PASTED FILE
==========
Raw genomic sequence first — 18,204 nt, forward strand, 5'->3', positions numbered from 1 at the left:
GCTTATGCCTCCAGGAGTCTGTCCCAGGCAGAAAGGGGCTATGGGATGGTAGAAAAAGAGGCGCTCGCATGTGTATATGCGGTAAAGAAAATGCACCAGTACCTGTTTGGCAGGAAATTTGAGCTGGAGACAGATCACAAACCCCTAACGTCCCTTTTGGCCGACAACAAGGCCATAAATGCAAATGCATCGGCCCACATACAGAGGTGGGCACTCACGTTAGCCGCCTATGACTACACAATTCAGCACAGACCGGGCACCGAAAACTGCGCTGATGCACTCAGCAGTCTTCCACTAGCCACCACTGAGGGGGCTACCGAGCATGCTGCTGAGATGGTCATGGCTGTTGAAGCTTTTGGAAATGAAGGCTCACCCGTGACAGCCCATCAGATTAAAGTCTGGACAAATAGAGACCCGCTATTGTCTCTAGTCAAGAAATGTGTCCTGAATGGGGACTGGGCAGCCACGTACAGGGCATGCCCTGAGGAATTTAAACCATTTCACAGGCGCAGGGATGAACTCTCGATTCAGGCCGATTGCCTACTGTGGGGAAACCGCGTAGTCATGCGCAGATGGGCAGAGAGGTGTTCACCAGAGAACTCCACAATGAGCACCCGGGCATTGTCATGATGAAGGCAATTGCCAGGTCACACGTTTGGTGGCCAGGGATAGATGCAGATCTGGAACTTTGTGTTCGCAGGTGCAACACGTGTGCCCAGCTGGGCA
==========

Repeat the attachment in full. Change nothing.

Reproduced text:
Raw genomic sequence first — 18,204 nt, forward strand, 5'->3', positions numbered from 1 at the left:
GCTTATGCCTCCAGGAGTCTGTCCCAGGCAGAAAGGGGCTATGGGATGGTAGAAAAAGAGGCGCTCGCATGTGTATATGCGGTAAAGAAAATGCACCAGTACCTGTTTGGCAGGAAATTTGAGCTGGAGACAGATCACAAACCCCTAACGTCCCTTTTGGCCGACAACAAGGCCATAAATGCAAATGCATCGGCCCACATACAGAGGTGGGCACTCACGTTAGCCGCCTATGACTACACAATTCAGCACAGACCGGGCACCGAAAACTGCGCTGATGCACTCAGCAGTCTTCCACTAGCCACCACTGAGGGGGCTACCGAGCATGCTGCTGAGATGGTCATGGCTGTTGAAGCTTTTGGAAATGAAGGCTCACCCGTGACAGCCCATCAGATTAAAGTCTGGACAAATAGAGACCCGCTATTGTCTCTAGTCAAGAAATGTGTCCTGAATGGGGACTGGGCAGCCACGTACAGGGCATGCCCTGAGGAATTTAAACCATTTCACAGGCGCAGGGATGAACTCTCGATTCAGGCCGATTGCCTACTGTGGGGAAACCGCGTAGTCATGCGCAGATGGGCAGAGAGGTGTTCACCAGAGAACTCCACAATGAGCACCCGGGCATTGTCATGATGAAGGCAATTGCCAGGTCACACGTTTGGTGGCCAGGGATAGATGCAGATCTGGAACTTTGTGTTCGCAGGTGCAACACGTGTGCCCAGCTGGGCA